With winter approaching it brings evergreen screening to mind.
What do you do when you want to block a view or create a year-round border? You plant an evergreen screen with a single or even two staggered rows. Here are 3 of the best choices and why:
Green Giant Arborvitae
Where space is not an issue, this is a great choice because it gets big in a hurry. Provided with adequate moisture and fertile soil you can expect to see it grow 2-3 feet per year. It has attractive dark green color and thick lacy foliage. The shape is pyramidal and it stays dense to the base when other types can get bare. Usually avoided by deer but may occasionally get spider mites which are easily controlled. Plants do best in full sun but can actually tolerate a bit of shade. Sometimes they may have more than one trunk but they still stand up to snow where others split apart. Installation should be no less than 10 feet apart (trunk to trunk) for long-term success.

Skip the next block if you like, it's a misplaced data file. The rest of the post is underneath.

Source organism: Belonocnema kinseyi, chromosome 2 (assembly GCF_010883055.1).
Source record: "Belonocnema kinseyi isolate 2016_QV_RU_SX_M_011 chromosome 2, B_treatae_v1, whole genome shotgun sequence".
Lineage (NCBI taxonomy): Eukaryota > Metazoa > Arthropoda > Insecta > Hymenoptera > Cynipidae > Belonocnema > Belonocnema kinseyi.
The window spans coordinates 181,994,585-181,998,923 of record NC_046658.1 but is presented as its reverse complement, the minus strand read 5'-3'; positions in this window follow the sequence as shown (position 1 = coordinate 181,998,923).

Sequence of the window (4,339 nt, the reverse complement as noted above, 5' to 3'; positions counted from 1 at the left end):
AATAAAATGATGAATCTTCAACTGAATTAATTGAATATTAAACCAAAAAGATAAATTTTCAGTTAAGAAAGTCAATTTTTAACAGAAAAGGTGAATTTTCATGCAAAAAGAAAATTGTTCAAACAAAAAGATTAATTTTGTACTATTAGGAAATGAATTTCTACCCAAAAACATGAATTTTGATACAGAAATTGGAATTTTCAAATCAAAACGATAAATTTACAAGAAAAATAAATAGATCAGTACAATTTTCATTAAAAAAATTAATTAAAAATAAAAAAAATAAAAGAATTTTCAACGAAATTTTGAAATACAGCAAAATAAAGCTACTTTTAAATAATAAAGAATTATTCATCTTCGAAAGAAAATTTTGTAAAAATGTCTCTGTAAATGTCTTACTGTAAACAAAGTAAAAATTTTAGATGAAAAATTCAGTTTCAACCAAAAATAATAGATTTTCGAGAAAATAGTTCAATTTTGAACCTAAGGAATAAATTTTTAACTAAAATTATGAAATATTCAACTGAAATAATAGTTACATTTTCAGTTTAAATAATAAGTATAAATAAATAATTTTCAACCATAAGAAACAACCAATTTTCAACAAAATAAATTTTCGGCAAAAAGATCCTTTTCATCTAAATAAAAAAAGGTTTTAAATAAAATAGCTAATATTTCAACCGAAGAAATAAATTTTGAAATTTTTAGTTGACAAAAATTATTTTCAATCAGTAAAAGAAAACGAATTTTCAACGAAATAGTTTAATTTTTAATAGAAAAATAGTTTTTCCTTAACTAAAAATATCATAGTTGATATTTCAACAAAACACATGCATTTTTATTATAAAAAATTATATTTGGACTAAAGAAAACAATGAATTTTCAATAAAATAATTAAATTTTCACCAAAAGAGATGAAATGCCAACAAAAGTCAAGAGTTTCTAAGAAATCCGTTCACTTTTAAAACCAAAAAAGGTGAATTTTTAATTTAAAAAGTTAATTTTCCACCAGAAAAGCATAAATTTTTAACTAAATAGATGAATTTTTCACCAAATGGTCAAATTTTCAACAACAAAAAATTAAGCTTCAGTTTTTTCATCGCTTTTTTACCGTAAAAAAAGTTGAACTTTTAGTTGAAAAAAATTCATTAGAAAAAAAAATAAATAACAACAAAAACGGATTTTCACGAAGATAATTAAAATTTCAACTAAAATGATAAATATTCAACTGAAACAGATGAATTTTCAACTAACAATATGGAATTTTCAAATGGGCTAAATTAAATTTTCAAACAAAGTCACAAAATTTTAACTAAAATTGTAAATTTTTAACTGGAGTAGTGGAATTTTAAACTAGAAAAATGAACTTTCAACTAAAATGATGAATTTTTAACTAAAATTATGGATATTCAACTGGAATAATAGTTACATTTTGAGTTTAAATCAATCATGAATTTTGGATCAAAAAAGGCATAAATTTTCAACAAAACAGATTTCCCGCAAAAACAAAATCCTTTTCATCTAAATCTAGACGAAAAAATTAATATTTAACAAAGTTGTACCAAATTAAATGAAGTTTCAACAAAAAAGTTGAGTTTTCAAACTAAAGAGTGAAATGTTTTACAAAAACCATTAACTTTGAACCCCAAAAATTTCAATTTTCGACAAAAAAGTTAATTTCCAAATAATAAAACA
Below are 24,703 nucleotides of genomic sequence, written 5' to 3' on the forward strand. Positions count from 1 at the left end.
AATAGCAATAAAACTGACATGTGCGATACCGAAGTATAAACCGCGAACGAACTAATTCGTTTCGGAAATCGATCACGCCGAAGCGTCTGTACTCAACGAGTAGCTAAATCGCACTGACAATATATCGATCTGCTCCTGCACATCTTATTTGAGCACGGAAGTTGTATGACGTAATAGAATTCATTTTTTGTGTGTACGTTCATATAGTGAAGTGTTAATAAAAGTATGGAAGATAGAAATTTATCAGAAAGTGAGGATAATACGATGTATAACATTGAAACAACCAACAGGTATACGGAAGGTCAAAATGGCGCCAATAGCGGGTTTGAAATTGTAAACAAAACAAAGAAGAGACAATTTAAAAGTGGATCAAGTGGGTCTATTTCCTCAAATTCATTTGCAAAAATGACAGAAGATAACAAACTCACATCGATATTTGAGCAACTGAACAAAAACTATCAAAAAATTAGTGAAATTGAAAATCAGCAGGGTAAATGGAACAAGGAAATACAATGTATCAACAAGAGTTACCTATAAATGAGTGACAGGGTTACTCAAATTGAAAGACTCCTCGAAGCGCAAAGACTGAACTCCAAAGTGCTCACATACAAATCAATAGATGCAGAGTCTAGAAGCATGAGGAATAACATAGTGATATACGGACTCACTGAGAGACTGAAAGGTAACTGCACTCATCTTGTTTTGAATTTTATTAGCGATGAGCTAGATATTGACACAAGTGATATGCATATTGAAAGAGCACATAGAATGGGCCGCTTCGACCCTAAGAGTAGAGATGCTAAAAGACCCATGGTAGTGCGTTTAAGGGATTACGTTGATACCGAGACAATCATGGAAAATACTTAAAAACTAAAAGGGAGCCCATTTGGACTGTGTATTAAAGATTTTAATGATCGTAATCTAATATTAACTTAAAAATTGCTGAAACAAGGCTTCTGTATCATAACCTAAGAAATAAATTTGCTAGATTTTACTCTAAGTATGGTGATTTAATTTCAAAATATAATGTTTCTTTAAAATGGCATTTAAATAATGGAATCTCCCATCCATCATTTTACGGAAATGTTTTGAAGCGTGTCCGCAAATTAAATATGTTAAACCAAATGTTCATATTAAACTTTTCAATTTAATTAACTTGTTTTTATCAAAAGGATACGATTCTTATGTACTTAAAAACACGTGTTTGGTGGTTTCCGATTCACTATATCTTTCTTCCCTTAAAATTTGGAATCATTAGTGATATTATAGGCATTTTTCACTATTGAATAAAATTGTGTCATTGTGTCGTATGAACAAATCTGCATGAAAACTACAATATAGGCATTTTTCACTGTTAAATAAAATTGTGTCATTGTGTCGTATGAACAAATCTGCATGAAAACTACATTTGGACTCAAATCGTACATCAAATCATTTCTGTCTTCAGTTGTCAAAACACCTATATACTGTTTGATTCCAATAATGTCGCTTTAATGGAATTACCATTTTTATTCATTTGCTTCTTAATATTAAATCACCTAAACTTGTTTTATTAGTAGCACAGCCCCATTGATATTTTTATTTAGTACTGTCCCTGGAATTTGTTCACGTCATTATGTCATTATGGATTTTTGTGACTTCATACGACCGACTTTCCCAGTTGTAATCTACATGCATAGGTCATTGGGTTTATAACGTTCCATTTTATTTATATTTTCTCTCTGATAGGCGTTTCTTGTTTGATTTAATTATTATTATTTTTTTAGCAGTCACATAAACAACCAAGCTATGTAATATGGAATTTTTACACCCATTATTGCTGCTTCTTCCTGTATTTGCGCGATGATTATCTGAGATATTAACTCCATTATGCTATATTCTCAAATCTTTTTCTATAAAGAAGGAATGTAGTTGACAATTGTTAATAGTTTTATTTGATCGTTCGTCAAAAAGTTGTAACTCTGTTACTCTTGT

Emerald Green Arborvitae
When space is limited you will need a narrow, columnar plant. This very cold hardy cultivar was actually introduced from Denmark and has stood the test of time as the best selection. Dense and full to the base with an amazing rich green color that just looks healthy! Very cold hardy but can suffer from droughts so you need to pay attention to watering during summer months. Periods of most soil are fine but soggy soil is to be avoided. It needs full sun and protection from deer in winter or it will be devoured. Fairly slow growing, you can expect to see up to 6 inches per year in optimal conditions. Growing only 4 feet wide, you can space them at that width for an instant hedge.
Another option where space is not a concern is the Norway Spruce, although not native, its long list of attributes earn it a top position. It does not regularly escape cultivation and is extremely easy to grow tolerating any soil type and even moisture too. Its tough and hardy and makes an excellent wind-screen. Growing 2-3 feet in optimal conditions it will maintain a Christmas tree shape for many many years. Eventually becoming a massive tree, you will want to give it 20 feet or more of spacing. The needles are bright green and have a glossy shine to them. Not fussy about soil types and drought tough after establishment, a Norway is one of the longest living screening choices. Many other spruces, pine and fir suffer from insect and disease problems.